Introduction A trial of the use of intravenous Paracetamol in high dependency labouring women at JCUH was undertaken to assess the need for additional pain relief and delivery and neonatal outcome.
Methods Women were offered intravenous Paracetamol as a method of pain relief in labour over a 4 month period. A total of 17 women undertook the trial, a further 34 women were randomly selected as a control group. The two group's outcomes were then compared.
Results A higher number of the Paracetamol group were induced/augmented (65% vs 59%).
The use of syntocinon was higher in the Paracetamol group (82% vs 53%).
Epidural rates were lower in the Paracetamol group (35% vs 50%).
The second stage of labour was less than 60 min in 59% of the Paracetamol group vs 38% in the control group.
59% of the Paracetamol group had a normal vaginal delivery vs 50% in the control group.
The operative vaginal delivery rates were less in the Paracetamol group (24% vs 30%).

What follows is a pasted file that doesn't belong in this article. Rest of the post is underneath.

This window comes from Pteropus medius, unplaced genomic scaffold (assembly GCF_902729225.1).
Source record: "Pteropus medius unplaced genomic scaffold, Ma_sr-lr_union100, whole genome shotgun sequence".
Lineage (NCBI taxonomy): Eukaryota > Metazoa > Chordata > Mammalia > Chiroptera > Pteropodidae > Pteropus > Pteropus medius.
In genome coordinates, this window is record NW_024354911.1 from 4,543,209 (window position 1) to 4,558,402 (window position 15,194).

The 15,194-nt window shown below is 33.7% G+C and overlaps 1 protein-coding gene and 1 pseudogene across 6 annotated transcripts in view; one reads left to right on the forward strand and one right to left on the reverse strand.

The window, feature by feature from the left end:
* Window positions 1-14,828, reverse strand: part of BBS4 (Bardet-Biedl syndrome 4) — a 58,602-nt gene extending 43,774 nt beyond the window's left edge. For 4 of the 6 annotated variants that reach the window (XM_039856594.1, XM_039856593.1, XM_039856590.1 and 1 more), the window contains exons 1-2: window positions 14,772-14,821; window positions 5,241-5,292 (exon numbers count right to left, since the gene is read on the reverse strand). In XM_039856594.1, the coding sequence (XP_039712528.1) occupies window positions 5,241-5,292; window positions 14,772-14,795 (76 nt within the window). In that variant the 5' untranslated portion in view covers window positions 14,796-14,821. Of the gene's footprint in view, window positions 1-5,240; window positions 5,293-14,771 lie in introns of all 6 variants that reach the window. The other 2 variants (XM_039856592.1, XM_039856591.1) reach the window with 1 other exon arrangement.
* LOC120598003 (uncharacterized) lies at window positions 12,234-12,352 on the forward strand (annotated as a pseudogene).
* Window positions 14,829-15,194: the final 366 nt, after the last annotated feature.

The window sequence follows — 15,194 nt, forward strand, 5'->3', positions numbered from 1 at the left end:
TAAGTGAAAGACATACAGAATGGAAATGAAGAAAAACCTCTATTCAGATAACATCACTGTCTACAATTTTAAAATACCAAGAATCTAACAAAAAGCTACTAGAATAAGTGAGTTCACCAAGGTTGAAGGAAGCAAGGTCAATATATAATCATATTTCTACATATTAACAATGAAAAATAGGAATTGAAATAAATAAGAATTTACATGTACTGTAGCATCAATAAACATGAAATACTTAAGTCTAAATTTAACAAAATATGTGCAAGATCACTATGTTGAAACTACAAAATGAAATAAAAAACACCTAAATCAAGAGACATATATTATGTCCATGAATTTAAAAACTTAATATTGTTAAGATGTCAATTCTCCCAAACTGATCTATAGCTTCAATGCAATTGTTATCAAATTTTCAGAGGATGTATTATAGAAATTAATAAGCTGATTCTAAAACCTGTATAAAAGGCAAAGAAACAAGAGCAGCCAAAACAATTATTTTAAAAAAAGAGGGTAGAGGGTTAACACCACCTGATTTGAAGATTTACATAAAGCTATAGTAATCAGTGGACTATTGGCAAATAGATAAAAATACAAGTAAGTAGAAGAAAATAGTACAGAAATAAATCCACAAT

There was no difference in apgar scores (7–10) at 5 min (94% vs 91%).
There were no neonatal admissions in the Paracetamol group. Numbers are too small to comment.
Summary/Conclusion Although a small pilot study, the reduction in epidural rate and shortened second stage, without detrimental effects, supports extending this trial and the use of intravenous Paracetamol for pain relief in labour. Our plan is to introduce, monitor and re-evaluate it within our practice.
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